I set up Python program options and arguments in a separate function

March 29, 2020

Pretty much every programming language worth using has a standard library or package for parsing command line options and arguments, and Python is no exception; the standard for doing it is argparse. Argparse handles a lot of the hard work for you, but you still have to tell it what your command line options are, provide help text for things, and so on. In my own Python programs, I almost always do this setup in a separate function that returns a fully configured argparse.ArgumentParser instance.

My standard way of writing all of it looks like this:

def setup():
  p = argparse.ArgumentParser(usage="...",

  return p

def main():
  p = setup()
  opts = p.parse_args()

I don't like putting all of this directly in my main() because in most programs I write, this setup work is long and verbose enough to obscure the rest of what main() is doing. The actual top level processing and argument handling is the important thing in main(), not the setup of options, so I want all of the setup elsewhere where it's easy to skip over. In theory I could put it at the module level, not in a function, but I have a strong aversion to running code at import time. Among other issues, if I got something wrong I would much rather have the stack trace clearly say that it's happening in setup() than something more mysterious.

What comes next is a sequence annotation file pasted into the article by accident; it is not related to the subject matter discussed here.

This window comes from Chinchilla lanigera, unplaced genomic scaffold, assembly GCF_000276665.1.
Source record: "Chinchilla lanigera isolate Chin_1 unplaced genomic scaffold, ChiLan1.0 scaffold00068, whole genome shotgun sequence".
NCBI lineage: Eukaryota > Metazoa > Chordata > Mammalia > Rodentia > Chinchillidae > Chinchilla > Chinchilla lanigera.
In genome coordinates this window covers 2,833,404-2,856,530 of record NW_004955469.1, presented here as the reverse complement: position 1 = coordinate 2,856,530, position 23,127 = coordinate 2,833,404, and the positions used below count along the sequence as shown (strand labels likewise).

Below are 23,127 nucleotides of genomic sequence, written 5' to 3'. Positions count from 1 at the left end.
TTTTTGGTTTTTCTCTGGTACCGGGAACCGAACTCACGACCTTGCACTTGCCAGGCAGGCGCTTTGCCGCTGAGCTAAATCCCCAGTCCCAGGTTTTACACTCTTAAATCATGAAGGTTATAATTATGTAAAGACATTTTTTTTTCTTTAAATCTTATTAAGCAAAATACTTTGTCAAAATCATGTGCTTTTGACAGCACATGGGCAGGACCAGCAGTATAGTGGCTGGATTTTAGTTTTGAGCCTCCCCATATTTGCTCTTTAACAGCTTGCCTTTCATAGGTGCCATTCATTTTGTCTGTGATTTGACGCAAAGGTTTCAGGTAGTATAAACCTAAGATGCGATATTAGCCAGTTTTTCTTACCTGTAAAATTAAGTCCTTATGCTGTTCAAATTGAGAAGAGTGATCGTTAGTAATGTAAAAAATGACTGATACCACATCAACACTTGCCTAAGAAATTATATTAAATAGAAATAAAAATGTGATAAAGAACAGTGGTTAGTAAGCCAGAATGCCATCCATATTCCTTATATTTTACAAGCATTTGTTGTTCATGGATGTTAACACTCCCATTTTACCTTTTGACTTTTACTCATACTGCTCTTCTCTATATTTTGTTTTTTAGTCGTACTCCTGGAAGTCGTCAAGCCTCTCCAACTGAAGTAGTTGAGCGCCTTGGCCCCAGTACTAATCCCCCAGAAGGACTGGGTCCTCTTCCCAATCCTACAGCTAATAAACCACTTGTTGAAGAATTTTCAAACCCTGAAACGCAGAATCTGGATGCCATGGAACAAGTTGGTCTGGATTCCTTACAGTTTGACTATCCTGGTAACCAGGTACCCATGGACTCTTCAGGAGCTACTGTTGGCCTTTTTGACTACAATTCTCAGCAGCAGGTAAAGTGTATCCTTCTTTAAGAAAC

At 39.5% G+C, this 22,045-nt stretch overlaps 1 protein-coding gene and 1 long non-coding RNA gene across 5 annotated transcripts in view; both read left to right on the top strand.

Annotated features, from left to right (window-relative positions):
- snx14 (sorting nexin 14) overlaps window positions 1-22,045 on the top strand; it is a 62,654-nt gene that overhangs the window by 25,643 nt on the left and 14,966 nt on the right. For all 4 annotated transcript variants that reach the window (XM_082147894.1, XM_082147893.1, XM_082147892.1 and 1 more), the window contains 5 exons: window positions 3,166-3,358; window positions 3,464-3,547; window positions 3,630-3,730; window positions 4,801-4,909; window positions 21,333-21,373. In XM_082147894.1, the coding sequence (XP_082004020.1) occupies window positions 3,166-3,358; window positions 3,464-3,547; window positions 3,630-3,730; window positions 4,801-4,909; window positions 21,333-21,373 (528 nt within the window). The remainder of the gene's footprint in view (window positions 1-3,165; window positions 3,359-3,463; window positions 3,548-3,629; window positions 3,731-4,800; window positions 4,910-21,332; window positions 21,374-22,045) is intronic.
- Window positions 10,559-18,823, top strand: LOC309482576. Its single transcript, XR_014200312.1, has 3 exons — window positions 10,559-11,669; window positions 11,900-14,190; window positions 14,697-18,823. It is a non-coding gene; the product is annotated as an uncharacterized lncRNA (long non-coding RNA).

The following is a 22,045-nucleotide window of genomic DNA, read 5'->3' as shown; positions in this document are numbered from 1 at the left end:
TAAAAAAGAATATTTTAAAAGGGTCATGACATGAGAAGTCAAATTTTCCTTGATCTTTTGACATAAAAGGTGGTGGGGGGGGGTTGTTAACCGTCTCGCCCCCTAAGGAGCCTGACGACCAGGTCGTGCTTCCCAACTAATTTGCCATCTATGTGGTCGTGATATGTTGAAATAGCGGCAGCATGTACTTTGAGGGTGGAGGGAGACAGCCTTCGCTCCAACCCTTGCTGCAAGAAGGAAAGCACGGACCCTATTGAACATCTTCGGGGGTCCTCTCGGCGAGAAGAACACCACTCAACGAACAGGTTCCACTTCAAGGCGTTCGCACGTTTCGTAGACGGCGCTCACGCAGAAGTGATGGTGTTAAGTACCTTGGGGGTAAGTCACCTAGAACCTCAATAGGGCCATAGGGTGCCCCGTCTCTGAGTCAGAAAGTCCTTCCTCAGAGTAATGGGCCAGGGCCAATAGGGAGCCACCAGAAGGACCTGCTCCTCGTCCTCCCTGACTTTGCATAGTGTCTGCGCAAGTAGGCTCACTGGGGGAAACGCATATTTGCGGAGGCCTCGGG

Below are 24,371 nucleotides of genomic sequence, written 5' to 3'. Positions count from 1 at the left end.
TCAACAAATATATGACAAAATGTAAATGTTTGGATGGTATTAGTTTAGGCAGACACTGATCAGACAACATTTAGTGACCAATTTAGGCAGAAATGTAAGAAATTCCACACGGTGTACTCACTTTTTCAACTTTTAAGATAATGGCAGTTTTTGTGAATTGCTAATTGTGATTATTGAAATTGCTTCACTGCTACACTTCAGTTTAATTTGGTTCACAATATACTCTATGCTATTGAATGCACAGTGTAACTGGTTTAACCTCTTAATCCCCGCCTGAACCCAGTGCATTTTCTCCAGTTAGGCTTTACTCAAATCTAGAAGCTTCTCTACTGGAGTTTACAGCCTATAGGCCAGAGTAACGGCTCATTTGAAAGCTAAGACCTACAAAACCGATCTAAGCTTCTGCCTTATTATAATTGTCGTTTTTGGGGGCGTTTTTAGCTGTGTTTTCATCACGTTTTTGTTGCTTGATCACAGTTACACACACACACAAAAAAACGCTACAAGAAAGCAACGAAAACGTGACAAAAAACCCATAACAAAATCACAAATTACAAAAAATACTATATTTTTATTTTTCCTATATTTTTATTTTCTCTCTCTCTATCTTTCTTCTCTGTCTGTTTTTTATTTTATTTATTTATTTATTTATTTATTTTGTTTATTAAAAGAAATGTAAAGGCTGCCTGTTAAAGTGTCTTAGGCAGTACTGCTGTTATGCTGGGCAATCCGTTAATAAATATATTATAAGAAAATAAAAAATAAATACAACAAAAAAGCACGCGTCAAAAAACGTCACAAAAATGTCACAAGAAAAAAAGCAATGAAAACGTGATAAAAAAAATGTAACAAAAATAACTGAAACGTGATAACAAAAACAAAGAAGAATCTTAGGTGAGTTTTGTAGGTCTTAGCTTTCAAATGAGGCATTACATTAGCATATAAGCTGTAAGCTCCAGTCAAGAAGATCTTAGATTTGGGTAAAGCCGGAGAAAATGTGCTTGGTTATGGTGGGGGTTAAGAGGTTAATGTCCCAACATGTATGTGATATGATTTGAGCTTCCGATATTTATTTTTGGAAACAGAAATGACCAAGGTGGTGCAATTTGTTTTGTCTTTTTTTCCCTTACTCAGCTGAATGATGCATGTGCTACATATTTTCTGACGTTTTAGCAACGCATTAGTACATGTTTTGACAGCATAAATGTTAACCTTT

Putting it in a function that's run explicitly can have some advantages in specialized situations. For instance, it's much more natural to use complex logic (or run other functions) to determine the default arguments for some command line options. For people who want to write tests for this sort of thing, having all of the logic in a function also makes it possible to run the function repeatedly and inspect the resulting ArgumentParser object.

(I think it's widely accepted that you shouldn't run much or any code at import time by putting it in the top level. But setting up an ArgumentParser may look very much like setting up a simple Python data structure like a map or a list, even though it's not really.)

Written on 29 March 2020.
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Last modified: Sun Mar 29 00:22:07 2020
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